Pakistan has given scant attention to the need to provide good governance not only in recent times but throughout its history. However, the country has reached the point where the issue of governance can no longer be ignored by the ruling establishment. The need for good governance acquired special significance as the streets in Middle East exploded and brought about regime change in four countries that had been governed for decades by the same heads of state and relying on the support of the same sets of people. A number of other countries in the region have also come under pressure. The street and the public square in the Middle East have sent out two clear messages to those who govern. First: the people subjected to decades of rule in which they had no role to play and in which their welfare was simply ignored have arrived at the limits of their patience. The other message was that in the modern means of communication, the citizenry have found the tools to get organised, agitate and put pressure on the ruling establishment to mend its ways. These two messages have relevance for Pakistan as well.
The quality of governance in Pakistan is as poor as that in the Middle Eastern countries, contributing to a major economic downturn. Poor economic performance, however, has not prevented the well-to-do from becoming rich, leaving the rest of the citizenry way behind. Political scientists from the days of Samuel P. Huntington have been emphasising that relative deprivation — their term — can be a powerful sentiment for forcing political change. It has been deployed in Pakistan’s torrid history for bringing about regime change. The governments headed by President Ayub Khan and Prime Minister Zulfikar Ali Bhutto fell largely because the people were unhappy with what they had received from the ruling establishment.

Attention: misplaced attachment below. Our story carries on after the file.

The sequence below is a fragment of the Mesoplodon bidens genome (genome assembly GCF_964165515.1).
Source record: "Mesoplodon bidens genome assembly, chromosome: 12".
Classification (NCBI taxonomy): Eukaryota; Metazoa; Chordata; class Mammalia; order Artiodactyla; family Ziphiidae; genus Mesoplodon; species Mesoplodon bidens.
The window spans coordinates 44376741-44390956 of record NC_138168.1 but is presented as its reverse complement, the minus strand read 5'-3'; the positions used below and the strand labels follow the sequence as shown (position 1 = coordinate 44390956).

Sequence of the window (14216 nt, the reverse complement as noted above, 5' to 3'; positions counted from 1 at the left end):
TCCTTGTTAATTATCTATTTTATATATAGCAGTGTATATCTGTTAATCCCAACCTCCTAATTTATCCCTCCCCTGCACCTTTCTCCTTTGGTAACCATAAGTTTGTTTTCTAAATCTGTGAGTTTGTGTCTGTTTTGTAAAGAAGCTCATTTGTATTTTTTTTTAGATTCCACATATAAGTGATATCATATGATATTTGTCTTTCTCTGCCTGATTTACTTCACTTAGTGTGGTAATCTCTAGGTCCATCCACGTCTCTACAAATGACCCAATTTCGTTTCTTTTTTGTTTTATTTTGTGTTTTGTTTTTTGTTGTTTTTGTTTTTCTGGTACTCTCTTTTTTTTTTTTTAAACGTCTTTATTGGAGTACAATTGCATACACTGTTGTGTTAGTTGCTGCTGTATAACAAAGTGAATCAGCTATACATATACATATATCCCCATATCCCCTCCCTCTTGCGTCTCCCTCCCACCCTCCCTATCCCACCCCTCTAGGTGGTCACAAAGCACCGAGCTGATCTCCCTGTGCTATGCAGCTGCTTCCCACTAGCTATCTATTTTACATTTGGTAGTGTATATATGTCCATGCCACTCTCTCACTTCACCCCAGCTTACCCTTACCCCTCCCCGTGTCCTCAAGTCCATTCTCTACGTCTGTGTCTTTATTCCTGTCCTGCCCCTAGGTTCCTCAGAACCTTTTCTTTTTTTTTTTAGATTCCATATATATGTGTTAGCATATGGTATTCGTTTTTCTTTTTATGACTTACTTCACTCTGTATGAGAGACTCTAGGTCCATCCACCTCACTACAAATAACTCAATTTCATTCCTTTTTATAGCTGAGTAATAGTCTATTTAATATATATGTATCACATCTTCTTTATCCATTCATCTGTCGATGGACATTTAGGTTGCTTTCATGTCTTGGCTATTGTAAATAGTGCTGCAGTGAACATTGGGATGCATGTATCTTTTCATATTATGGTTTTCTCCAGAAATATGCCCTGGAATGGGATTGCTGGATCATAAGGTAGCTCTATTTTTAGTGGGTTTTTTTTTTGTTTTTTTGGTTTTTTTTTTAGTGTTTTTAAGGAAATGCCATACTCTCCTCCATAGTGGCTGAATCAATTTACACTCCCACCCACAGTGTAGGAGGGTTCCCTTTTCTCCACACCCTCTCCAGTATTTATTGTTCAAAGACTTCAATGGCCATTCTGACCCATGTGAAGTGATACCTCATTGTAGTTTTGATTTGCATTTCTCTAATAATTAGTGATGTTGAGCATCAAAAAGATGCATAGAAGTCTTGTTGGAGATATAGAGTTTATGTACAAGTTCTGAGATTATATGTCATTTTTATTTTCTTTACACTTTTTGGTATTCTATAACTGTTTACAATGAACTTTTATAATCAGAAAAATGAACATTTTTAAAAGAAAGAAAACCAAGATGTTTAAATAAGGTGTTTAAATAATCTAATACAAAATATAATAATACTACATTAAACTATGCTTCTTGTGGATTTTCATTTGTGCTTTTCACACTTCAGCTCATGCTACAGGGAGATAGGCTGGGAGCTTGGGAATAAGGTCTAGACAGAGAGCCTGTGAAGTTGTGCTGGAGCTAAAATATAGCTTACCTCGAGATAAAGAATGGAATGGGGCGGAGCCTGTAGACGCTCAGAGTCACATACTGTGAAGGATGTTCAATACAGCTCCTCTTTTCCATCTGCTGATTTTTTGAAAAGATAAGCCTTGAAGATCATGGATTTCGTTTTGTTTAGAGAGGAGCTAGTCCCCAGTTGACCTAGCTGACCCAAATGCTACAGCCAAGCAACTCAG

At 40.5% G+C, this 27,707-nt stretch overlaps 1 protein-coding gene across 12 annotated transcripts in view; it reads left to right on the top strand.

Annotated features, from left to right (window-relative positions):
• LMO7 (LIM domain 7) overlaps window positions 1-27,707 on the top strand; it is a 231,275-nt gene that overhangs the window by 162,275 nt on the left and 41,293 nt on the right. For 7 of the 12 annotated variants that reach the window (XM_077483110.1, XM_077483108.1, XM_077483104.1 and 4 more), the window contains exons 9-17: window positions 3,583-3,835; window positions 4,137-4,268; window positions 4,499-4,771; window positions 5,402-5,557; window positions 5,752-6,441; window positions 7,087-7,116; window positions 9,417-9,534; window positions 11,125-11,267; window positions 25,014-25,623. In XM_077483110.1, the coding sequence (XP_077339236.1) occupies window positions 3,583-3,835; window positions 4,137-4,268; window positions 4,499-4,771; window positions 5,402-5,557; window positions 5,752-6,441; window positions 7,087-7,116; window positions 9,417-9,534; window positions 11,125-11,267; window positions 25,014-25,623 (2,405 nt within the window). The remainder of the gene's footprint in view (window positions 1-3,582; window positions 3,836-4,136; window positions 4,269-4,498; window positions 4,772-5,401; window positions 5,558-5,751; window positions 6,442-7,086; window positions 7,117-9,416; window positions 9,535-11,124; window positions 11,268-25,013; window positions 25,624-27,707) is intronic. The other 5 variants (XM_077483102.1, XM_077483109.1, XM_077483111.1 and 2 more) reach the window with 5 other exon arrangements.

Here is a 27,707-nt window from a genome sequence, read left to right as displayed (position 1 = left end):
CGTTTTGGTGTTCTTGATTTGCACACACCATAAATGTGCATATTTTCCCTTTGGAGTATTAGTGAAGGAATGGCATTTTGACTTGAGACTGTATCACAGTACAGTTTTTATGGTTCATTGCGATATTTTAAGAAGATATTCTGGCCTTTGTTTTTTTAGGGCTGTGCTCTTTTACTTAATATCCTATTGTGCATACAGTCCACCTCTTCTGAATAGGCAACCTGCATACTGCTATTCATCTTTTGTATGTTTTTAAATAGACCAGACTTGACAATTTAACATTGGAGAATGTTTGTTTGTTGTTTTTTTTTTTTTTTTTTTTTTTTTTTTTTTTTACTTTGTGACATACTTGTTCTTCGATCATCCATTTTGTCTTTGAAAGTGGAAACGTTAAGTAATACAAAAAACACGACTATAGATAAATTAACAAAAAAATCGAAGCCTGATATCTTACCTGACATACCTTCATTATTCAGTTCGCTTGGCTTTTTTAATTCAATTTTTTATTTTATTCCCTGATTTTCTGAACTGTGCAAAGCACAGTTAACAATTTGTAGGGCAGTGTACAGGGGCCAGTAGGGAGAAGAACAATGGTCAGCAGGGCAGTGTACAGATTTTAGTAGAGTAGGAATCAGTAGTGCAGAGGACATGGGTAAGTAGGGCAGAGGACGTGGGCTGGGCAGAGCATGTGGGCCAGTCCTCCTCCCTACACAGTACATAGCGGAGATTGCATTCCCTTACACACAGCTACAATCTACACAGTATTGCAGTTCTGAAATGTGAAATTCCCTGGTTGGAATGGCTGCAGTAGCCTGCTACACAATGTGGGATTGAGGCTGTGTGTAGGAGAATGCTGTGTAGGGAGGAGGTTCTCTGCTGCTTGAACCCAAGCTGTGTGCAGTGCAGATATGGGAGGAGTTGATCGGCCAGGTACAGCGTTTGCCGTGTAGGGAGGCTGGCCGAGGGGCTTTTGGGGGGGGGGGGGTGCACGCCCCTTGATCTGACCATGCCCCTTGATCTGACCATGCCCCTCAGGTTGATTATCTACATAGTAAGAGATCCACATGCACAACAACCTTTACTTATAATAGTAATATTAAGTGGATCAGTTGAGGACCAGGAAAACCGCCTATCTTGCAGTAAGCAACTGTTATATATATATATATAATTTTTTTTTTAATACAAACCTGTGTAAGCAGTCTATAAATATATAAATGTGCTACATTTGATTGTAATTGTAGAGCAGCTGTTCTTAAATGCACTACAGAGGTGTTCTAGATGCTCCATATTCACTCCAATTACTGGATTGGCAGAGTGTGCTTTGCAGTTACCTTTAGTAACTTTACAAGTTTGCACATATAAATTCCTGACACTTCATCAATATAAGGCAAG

When the youth get agitated of what lies in their future, they are likely to raise their voice and if the voice was is heard, they are likely to take to the streets and assemble in public squares. This is precisely what happened in Tunisia and Egypt. These countries were not spared the pressure of the street even though their economies were growing at a brisk pace. In fact, as Political scientist, Samuel Huntington wrote a number of years ago, the feeling of relative deprivation becomes acute when the economy is growing rapidly but most of the incremental income is captured by narrow economic and political elites. Absence of good governance, therefore, could — and often does — result in political instability. An open political system and vibrant media serve as safety valves but when the pressure being built up cannot be released, there can be trouble for the establishment. It would appear that the movement launched by Imran Khan and his Tehreek-e-Insaf has got traction because of the growing discontent among the citizenry, in particular among the country’s youth. It is worth noting that corruption and its eradication were the main themes in the speeches given by Khan at the largely attended rallies in Lahore and Karachi.
Published in The Express Tribune, January 23rd, 2012.
More in OpinionIndia’s cheering for you